24 Hours in Singapore
We'd arrived in Kuala Lumpur to meet our friend from Taiwan, Ronnie. But I had always had a hankering to see Singapore, and we were just SO CLOSE. So I convinced Nicole (not that it took any real effort) to make a a ridiculous 24-hour dash to see the city. It involved two back-to-back overnight train rides, sleep deprivation, a Bucket List cross-off, and a helluva lot of walking.
We caught a midnight train out of Kuala Lumpur-- a second class sleeper, which is actually a pretty great bargain if you're looking for the best way to do overnight, long-haul travel. It pulled into Singapore around 7am and we groggily made our way onto a bus and eventually to the metro station. We had absolutely no clue what we were going to see or do with our one day in the city, but that hardly mattered.
We examined the metro map and decided we'd try the Botanic Gardens stop first. Not a bad totally unprepared and uninformed decision at all! The gardens sprawl out over several kilometers and range from exotic tropical landscapes to rare orchids to quiet ponds where tranquil swans glide among waterlilies. We walked from end to end and then found a cafe for an early morning breakfast of kaya (coconut and egg spread) on toast and coffee.
From there we hopped onto a bus and headed into the central part of the city. We wanted to see the four main areas: Little India, the Arab Distict, China Town, and the Riverfront. They're all within an area of a few miles, so we decided to hoof it for the rest of the day. It meant very tired feet but plenty of opportunity to experience the city up close.
Little India was first. There we found brightly colored buildings, shops filled with colorful baubles and sparkling sarongs, Hindu temples covered in mystical gods, meditation centers, and vendors hawking their wares. Restaurants filled the air with sharp spices and vegetable stalls stank of wilting greens as their produce overheated in the sweltering sun.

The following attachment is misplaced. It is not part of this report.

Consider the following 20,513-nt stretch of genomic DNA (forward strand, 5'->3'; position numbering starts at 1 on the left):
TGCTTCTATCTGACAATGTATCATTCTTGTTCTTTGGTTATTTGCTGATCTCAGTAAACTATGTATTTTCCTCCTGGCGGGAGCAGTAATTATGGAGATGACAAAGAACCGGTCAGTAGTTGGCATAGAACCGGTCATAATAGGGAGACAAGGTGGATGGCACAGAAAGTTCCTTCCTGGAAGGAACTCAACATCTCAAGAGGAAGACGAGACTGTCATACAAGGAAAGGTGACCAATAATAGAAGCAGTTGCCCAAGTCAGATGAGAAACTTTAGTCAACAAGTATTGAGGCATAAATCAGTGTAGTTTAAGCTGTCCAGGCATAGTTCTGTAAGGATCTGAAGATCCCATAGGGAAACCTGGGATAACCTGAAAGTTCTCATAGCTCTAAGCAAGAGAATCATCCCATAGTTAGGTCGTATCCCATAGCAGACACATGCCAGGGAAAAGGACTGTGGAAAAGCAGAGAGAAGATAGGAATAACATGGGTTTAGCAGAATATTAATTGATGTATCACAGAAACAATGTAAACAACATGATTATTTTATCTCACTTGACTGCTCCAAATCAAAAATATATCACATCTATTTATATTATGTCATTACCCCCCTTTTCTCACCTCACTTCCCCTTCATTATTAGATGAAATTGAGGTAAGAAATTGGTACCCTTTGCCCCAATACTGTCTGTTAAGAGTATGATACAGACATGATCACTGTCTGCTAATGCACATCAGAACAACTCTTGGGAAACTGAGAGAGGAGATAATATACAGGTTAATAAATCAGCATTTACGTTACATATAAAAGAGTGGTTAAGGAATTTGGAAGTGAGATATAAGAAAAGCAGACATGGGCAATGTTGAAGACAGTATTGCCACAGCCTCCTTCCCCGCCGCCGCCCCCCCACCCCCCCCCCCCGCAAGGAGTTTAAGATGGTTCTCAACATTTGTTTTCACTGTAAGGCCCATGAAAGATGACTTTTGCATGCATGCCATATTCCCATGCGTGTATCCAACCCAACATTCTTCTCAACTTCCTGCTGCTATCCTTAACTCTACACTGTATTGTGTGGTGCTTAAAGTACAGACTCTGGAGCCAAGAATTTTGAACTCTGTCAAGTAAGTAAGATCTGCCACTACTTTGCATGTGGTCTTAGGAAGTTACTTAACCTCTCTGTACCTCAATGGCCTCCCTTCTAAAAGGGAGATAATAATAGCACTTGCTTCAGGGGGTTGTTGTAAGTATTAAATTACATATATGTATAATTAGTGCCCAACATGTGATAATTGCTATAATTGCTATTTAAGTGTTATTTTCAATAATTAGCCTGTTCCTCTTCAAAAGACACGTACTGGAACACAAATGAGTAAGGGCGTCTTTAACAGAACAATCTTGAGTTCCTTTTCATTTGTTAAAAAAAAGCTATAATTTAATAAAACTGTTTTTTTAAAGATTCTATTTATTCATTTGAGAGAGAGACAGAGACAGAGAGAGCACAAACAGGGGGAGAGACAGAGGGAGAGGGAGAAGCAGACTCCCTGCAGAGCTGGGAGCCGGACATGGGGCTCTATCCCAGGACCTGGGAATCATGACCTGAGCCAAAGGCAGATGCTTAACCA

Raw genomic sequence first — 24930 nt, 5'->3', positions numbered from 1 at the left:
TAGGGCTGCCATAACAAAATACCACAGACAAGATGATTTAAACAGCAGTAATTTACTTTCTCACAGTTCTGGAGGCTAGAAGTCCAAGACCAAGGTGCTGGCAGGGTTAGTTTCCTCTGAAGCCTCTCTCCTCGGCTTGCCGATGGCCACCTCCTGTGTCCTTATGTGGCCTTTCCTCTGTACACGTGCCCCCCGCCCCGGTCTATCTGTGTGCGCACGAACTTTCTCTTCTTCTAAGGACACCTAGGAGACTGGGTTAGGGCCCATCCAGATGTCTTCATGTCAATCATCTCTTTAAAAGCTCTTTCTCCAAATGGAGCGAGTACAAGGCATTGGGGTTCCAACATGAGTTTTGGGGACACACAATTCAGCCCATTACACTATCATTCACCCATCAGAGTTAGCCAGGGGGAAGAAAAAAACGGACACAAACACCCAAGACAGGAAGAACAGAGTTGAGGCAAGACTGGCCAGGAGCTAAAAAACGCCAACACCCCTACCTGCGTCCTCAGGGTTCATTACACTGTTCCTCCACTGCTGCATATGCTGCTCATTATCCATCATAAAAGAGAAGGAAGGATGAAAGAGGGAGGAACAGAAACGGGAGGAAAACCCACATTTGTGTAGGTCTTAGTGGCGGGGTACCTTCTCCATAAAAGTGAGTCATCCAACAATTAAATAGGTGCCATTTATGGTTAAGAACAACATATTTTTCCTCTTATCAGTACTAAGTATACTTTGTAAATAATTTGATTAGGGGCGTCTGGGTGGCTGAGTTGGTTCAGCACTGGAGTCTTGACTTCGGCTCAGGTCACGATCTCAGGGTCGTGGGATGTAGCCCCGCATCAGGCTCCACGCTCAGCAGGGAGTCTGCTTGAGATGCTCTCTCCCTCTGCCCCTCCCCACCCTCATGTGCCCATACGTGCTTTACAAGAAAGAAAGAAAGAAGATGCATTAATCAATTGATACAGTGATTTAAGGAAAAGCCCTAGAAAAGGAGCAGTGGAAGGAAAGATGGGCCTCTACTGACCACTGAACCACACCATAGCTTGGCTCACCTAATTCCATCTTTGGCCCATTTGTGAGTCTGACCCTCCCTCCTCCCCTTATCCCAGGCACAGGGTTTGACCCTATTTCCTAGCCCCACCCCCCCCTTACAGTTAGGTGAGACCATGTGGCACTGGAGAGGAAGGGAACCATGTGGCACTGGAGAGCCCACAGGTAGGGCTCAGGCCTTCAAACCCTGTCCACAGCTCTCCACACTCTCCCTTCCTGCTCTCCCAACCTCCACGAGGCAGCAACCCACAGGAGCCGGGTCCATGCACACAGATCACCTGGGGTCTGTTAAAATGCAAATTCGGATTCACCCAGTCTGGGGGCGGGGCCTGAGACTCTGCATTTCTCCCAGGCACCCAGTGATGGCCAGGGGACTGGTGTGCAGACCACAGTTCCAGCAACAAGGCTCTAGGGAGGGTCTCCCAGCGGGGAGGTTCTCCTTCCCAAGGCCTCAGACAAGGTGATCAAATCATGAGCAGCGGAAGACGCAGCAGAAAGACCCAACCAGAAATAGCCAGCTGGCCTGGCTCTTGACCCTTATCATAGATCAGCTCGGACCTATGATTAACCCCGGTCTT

The Arab District had a completely different feel. Elegant mosques peered down at immaculate streets lined with stores selling bolts of beautiful and delicate cloth, Persian rugs, and golden lamps. Alleyway walls were painted with bold street art, Aztec faces and wild designs. Prices were notably higher than they had been in Little India, but we still stopped for a quick bite to eat.
From there we made a slow amble to the Riverfront, passing by mega-malls and the Parliament and other government buildings on our way. At the Riverfront we stopped to pose with the Merlion fountain, the national symbol of Singapore. The Riverfront is lined with restaurants, cafes and museums, but we just strolled on, aware of our limited time.
Chinatown was a mix of other cultures-- it felt more like a hodgepodge of styles than a cohesive district that really reflected China. It had Hindu temples beside Buddhist ones, shops selling Thai elephants next to Chinese teapots, and spicy curry stands along with hot pot restaurants.
We'd seen most of the major areas of the city at this stage, but we weren't finished yet! We wearily made our way to Marina Bay and booked tickets for the sunset ride on the Singapore Flyer-- a ride that had long been sitting on my Bucket List.
There was time to wait, so we explored the area. A colossal boat sits atop of a skyscraper and dominates the skyline here, but just as notable are the strange, enormous bird-nest sculptures that rise over the Gardens by the Bay. Twisted steel bridges and buildings with metal artistic panels that whisper when the wind passes make Marina Bay a unique mix of creativity and modernity. It's a silver city worthy of futuristic storytelling.
When our scheduled time came we climbed into one of the great big carriages on the Singapore Flyer and it slowly raised us skyward, up over the dramatic buildings and harbor waters. The sun was setting and the urban lights brought new life and vibrancy to the horizon, making the city glow in purples, blues, and gold. It was a beautiful end to a very memorable day.
We sleepily dragged our worn out feet to a Hawker Center (food market) for dinner, then made our way back to the train station. We climbed aboard another over-night train; we had plans with Ronnie in Kuala Lumpur for the morning!